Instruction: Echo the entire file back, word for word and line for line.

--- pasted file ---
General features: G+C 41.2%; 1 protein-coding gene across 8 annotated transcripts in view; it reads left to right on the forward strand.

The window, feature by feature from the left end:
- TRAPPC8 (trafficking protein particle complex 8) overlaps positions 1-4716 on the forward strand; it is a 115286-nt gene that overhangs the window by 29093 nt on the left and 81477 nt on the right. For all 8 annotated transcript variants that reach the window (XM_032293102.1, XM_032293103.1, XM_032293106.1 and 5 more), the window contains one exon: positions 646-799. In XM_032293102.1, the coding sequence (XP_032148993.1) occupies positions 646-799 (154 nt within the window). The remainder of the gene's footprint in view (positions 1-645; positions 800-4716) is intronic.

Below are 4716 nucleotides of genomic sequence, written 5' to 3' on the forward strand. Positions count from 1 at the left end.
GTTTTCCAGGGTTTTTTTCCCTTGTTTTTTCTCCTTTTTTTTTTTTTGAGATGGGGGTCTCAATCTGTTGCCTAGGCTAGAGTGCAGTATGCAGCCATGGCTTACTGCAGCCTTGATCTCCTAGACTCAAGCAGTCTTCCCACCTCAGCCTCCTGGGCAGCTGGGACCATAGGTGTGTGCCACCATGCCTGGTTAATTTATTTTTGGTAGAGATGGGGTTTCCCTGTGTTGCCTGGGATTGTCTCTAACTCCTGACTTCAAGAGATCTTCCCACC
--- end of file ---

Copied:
General features: G+C 41.2%; 1 protein-coding gene across 8 annotated transcripts in view; it reads left to right on the forward strand.

The window, feature by feature from the left end:
- TRAPPC8 (trafficking protein particle complex 8) overlaps positions 1-4716 on the forward strand; it is a 115286-nt gene that overhangs the window by 29093 nt on the left and 81477 nt on the right. For all 8 annotated transcript variants that reach the window (XM_032293102.1, XM_032293103.1, XM_032293106.1 and 5 more), the window contains one exon: positions 646-799. In XM_032293102.1, the coding sequence (XP_032148993.1) occupies positions 646-799 (154 nt within the window). The remainder of the gene's footprint in view (positions 1-645; positions 800-4716) is intronic.

Below are 4716 nucleotides of genomic sequence, written 5' to 3' on the forward strand. Positions count from 1 at the left end.
GTTTTCCAGGGTTTTTTTCCCTTGTTTTTTCTCCTTTTTTTTTTTTTGAGATGGGGGTCTCAATCTGTTGCCTAGGCTAGAGTGCAGTATGCAGCCATGGCTTACTGCAGCCTTGATCTCCTAGACTCAAGCAGTCTTCCCACCTCAGCCTCCTGGGCAGCTGGGACCATAGGTGTGTGCCACCATGCCTGGTTAATTTATTTTTGGTAGAGATGGGGTTTCCCTGTGTTGCCTGGGATTGTCTCTAACTCCTGACTTCAAGAGATCTTCCCACC